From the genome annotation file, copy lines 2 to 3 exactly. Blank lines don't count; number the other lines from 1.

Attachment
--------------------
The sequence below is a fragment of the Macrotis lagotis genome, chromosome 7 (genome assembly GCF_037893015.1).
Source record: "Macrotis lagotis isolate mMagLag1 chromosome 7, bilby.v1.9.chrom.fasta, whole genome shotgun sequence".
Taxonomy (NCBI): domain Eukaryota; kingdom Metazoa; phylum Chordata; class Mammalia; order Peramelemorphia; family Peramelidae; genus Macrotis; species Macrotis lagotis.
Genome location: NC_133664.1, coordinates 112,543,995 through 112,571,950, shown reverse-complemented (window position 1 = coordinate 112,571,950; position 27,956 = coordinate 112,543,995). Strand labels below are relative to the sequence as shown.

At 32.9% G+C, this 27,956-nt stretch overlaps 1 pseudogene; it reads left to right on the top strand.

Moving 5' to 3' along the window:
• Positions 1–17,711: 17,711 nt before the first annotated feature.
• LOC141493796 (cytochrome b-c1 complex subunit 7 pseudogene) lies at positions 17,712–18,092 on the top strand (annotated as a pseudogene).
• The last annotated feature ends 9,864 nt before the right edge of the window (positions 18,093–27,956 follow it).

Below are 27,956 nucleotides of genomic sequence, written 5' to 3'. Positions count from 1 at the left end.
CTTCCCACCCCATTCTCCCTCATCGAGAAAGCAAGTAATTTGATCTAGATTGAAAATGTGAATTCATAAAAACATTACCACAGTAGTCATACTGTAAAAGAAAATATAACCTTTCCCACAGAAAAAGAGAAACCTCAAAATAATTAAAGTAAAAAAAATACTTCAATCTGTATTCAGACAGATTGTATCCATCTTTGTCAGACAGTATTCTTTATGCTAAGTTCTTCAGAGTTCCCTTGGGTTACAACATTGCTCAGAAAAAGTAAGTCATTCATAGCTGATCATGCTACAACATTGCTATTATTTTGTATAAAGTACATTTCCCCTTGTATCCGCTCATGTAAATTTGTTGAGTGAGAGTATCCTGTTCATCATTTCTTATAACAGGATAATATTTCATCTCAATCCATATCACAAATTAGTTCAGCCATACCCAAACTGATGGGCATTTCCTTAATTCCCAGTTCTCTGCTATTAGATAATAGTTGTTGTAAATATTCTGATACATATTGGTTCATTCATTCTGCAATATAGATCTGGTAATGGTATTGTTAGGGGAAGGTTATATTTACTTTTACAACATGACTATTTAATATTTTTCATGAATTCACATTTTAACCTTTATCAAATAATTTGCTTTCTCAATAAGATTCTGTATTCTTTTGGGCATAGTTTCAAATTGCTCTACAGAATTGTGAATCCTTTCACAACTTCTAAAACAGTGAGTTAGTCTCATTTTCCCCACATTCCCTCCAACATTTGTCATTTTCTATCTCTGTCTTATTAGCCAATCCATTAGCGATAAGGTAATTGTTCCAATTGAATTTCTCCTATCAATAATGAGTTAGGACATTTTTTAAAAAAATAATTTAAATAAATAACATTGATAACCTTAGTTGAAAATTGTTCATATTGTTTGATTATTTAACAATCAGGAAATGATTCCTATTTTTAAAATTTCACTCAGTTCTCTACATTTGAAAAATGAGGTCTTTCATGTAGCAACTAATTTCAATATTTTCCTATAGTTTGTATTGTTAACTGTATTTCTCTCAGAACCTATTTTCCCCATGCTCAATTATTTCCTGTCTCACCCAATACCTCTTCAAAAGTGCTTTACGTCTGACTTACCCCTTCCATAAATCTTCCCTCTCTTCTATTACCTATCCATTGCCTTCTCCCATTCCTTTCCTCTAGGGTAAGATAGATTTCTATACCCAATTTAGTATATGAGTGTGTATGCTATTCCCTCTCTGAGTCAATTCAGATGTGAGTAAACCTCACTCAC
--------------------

Source record: "Macrotis lagotis isolate mMagLag1 chromosome 7, bilby.v1.9.chrom.fasta, whole genome shotgun sequence".
Taxonomy (NCBI): domain Eukaryota; kingdom Metazoa; phylum Chordata; class Mammalia; order Peramelemorphia; family Peramelidae; genus Macrotis; species Macrotis lagotis.